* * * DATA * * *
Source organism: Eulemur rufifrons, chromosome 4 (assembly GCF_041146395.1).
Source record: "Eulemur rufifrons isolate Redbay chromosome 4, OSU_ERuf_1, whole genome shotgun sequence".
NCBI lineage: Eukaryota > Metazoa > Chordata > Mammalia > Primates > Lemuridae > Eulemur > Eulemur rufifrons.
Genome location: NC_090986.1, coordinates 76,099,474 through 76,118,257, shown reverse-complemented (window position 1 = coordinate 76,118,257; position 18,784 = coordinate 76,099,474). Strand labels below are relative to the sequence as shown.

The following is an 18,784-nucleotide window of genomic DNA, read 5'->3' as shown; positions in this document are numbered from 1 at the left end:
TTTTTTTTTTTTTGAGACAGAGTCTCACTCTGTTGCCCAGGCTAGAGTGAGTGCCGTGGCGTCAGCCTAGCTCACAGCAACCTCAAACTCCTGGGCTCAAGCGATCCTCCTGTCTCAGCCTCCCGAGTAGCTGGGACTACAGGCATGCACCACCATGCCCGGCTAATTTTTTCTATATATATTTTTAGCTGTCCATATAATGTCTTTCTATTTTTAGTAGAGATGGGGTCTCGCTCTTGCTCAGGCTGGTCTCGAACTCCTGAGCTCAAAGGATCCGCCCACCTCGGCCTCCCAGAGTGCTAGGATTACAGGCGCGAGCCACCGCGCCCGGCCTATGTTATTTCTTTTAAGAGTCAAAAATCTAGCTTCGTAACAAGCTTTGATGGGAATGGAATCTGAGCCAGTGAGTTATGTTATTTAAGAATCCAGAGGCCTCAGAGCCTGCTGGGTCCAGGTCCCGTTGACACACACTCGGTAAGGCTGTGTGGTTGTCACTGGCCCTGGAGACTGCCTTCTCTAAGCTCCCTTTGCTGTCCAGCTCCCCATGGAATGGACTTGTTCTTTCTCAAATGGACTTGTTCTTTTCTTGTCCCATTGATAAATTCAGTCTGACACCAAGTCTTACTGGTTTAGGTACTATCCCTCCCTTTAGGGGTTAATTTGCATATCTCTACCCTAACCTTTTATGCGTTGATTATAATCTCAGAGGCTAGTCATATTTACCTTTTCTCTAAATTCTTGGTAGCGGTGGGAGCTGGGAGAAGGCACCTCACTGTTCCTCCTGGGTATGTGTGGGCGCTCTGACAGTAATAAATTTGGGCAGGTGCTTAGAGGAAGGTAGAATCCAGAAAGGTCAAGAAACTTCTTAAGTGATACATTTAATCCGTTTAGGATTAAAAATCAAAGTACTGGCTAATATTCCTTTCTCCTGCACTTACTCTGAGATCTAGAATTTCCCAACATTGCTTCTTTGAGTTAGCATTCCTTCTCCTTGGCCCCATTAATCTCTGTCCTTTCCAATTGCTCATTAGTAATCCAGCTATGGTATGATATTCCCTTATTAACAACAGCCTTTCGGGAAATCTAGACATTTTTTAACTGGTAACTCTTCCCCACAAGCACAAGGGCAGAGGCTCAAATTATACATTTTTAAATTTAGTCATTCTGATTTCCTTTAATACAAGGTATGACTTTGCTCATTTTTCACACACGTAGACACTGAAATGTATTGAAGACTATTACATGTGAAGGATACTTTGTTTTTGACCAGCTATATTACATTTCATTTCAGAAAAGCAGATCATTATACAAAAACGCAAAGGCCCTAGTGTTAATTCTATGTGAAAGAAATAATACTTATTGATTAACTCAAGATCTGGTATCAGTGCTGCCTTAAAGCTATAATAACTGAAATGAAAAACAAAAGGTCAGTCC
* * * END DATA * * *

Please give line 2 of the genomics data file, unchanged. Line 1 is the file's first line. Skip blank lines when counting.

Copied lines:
Source record: "Eulemur rufifrons isolate Redbay chromosome 4, OSU_ERuf_1, whole genome shotgun sequence".